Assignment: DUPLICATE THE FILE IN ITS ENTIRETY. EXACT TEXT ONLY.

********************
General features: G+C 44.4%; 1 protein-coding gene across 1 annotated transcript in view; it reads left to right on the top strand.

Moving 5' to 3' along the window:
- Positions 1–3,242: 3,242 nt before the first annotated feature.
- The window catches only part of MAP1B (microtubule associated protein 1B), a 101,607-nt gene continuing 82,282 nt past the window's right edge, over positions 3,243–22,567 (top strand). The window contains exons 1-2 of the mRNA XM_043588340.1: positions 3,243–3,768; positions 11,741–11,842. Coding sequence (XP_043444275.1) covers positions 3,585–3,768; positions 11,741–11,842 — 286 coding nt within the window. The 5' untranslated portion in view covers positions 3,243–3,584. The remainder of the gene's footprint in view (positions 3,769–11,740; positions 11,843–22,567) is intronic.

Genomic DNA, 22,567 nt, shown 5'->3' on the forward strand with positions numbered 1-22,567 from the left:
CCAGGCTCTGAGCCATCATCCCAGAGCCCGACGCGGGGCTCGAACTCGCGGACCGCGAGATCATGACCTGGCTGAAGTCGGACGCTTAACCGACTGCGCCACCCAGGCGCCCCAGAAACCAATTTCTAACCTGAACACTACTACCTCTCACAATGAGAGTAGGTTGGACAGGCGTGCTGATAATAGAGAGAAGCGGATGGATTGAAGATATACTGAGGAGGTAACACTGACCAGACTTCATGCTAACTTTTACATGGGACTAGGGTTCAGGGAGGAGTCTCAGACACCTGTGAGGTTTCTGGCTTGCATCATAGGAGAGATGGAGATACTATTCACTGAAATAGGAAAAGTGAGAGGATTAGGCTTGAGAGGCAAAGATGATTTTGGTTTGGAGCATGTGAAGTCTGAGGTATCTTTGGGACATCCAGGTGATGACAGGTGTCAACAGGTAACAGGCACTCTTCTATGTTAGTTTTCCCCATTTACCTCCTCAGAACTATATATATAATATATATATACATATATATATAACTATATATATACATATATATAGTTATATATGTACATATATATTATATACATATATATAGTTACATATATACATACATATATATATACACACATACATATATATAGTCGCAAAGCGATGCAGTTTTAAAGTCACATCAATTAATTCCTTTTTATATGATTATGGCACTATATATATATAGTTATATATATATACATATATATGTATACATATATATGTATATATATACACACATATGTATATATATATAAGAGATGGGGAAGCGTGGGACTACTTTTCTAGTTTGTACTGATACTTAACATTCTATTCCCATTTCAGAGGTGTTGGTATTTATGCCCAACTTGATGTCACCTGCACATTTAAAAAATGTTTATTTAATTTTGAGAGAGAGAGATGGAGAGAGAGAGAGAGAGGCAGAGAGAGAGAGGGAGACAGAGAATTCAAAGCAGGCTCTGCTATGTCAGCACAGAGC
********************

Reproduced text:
General features: G+C 44.4%; 1 protein-coding gene across 1 annotated transcript in view; it reads left to right on the top strand.

Moving 5' to 3' along the window:
- Positions 1–3,242: 3,242 nt before the first annotated feature.
- The window catches only part of MAP1B (microtubule associated protein 1B), a 101,607-nt gene continuing 82,282 nt past the window's right edge, over positions 3,243–22,567 (top strand). The window contains exons 1-2 of the mRNA XM_043588340.1: positions 3,243–3,768; positions 11,741–11,842. Coding sequence (XP_043444275.1) covers positions 3,585–3,768; positions 11,741–11,842 — 286 coding nt within the window. The 5' untranslated portion in view covers positions 3,243–3,584. The remainder of the gene's footprint in view (positions 3,769–11,740; positions 11,843–22,567) is intronic.

Genomic DNA, 22,567 nt, shown 5'->3' on the forward strand with positions numbered 1-22,567 from the left:
CCAGGCTCTGAGCCATCATCCCAGAGCCCGACGCGGGGCTCGAACTCGCGGACCGCGAGATCATGACCTGGCTGAAGTCGGACGCTTAACCGACTGCGCCACCCAGGCGCCCCAGAAACCAATTTCTAACCTGAACACTACTACCTCTCACAATGAGAGTAGGTTGGACAGGCGTGCTGATAATAGAGAGAAGCGGATGGATTGAAGATATACTGAGGAGGTAACACTGACCAGACTTCATGCTAACTTTTACATGGGACTAGGGTTCAGGGAGGAGTCTCAGACACCTGTGAGGTTTCTGGCTTGCATCATAGGAGAGATGGAGATACTATTCACTGAAATAGGAAAAGTGAGAGGATTAGGCTTGAGAGGCAAAGATGATTTTGGTTTGGAGCATGTGAAGTCTGAGGTATCTTTGGGACATCCAGGTGATGACAGGTGTCAACAGGTAACAGGCACTCTTCTATGTTAGTTTTCCCCATTTACCTCCTCAGAACTATATATATAATATATATATACATATATATATAACTATATATATACATATATATAGTTATATATGTACATATATATTATATACATATATATAGTTACATATATACATACATATATATATACACACATACATATATATAGTCGCAAAGCGATGCAGTTTTAAAGTCACATCAATTAATTCCTTTTTATATGATTATGGCACTATATATATATAGTTATATATATATACATATATATGTATACATATATATGTATATATATACACACATATGTATATATATATAAGAGATGGGGAAGCGTGGGACTACTTTTCTAGTTTGTACTGATACTTAACATTCTATTCCCATTTCAGAGGTGTTGGTATTTATGCCCAACTTGATGTCACCTGCACATTTAAAAAATGTTTATTTAATTTTGAGAGAGAGAGATGGAGAGAGAGAGAGAGAGGCAGAGAGAGAGAGGGAGACAGAGAATTCAAAGCAGGCTCTGCTATGTCAGCACAGAGC